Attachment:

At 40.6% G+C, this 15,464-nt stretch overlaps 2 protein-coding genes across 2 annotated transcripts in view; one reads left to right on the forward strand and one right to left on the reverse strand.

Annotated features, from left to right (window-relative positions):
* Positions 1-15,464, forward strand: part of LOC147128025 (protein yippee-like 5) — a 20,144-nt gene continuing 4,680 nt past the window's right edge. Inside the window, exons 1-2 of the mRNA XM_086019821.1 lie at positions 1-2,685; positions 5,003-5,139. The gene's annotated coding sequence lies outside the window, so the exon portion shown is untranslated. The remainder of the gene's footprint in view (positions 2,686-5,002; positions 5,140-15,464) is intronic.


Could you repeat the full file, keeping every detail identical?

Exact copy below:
At 40.6% G+C, this 15,464-nt stretch overlaps 2 protein-coding genes across 2 annotated transcripts in view; one reads left to right on the forward strand and one right to left on the reverse strand.

Annotated features, from left to right (window-relative positions):
* Positions 1-15,464, forward strand: part of LOC147128025 (protein yippee-like 5) — a 20,144-nt gene continuing 4,680 nt past the window's right edge. Inside the window, exons 1-2 of the mRNA XM_086019821.1 lie at positions 1-2,685; positions 5,003-5,139. The gene's annotated coding sequence lies outside the window, so the exon portion shown is untranslated. The remainder of the gene's footprint in view (positions 2,686-5,002; positions 5,140-15,464) is intronic.